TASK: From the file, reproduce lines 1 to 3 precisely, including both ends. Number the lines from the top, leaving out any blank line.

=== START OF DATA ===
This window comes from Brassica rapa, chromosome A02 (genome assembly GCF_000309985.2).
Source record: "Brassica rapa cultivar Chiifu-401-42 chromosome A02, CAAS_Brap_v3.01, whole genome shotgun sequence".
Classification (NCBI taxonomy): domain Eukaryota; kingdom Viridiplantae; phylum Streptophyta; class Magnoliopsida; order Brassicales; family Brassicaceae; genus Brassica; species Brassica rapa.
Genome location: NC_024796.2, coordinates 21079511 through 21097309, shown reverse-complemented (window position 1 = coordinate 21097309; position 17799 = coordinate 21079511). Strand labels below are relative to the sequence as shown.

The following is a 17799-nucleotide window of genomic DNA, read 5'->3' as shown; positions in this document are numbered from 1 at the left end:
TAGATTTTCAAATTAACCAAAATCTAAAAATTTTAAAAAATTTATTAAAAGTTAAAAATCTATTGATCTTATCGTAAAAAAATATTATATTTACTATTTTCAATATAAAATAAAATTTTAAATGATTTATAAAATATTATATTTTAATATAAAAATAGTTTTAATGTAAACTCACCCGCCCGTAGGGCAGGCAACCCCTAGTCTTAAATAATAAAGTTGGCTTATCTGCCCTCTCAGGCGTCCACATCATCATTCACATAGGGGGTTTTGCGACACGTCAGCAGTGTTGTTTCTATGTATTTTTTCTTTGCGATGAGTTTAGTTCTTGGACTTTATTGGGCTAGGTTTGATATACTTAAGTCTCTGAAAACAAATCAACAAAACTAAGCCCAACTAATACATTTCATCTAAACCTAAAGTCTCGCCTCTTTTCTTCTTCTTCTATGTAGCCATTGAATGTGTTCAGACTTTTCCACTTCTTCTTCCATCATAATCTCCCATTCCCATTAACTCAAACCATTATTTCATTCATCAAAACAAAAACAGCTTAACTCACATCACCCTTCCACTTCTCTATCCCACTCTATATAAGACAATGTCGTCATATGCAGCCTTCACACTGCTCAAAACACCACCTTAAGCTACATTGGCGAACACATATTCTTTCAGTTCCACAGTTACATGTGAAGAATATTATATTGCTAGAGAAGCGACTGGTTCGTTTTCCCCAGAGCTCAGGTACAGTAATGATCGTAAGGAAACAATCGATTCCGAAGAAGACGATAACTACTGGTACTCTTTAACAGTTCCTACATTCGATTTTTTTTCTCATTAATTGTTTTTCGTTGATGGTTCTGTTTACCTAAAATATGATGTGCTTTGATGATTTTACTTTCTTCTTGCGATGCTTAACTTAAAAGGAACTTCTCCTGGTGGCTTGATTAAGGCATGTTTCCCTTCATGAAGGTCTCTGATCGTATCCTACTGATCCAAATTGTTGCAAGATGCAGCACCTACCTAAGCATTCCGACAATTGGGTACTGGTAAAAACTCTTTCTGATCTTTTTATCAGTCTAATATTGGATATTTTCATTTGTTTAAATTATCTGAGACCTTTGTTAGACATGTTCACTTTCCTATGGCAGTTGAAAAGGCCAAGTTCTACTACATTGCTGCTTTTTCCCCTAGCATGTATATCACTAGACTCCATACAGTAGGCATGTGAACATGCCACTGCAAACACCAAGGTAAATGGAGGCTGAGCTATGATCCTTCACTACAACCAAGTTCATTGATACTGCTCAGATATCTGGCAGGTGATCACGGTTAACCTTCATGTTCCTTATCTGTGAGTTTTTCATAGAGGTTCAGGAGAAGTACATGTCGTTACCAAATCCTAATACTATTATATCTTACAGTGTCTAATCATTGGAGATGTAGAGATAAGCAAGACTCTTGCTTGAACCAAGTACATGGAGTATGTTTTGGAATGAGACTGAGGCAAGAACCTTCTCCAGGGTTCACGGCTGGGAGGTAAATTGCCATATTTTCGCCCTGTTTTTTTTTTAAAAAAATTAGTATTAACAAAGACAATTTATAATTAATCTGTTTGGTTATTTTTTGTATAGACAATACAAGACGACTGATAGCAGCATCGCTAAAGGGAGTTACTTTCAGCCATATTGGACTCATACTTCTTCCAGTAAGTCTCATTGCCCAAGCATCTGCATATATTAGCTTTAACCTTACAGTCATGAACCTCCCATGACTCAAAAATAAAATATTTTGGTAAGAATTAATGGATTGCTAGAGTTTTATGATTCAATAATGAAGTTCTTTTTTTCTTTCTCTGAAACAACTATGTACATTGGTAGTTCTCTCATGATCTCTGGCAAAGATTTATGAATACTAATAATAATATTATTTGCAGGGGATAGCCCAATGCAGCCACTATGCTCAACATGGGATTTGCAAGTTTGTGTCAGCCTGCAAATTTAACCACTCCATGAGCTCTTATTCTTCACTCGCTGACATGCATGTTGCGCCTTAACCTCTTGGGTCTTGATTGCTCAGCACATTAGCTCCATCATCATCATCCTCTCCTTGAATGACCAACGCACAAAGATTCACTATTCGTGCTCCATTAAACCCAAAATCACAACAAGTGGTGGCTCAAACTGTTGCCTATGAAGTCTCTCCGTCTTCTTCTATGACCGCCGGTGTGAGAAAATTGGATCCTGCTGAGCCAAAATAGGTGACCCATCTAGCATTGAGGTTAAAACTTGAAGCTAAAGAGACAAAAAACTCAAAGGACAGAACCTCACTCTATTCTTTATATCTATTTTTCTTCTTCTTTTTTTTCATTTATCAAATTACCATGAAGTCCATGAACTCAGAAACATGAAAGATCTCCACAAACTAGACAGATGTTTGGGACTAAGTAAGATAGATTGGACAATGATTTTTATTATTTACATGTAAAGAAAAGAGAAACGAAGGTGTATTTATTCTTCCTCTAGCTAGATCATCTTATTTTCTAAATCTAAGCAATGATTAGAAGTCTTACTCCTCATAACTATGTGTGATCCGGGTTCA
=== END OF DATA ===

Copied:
This window comes from Brassica rapa, chromosome A02 (genome assembly GCF_000309985.2).
Source record: "Brassica rapa cultivar Chiifu-401-42 chromosome A02, CAAS_Brap_v3.01, whole genome shotgun sequence".
Classification (NCBI taxonomy): domain Eukaryota; kingdom Viridiplantae; phylum Streptophyta; class Magnoliopsida; order Brassicales; family Brassicaceae; genus Brassica; species Brassica rapa.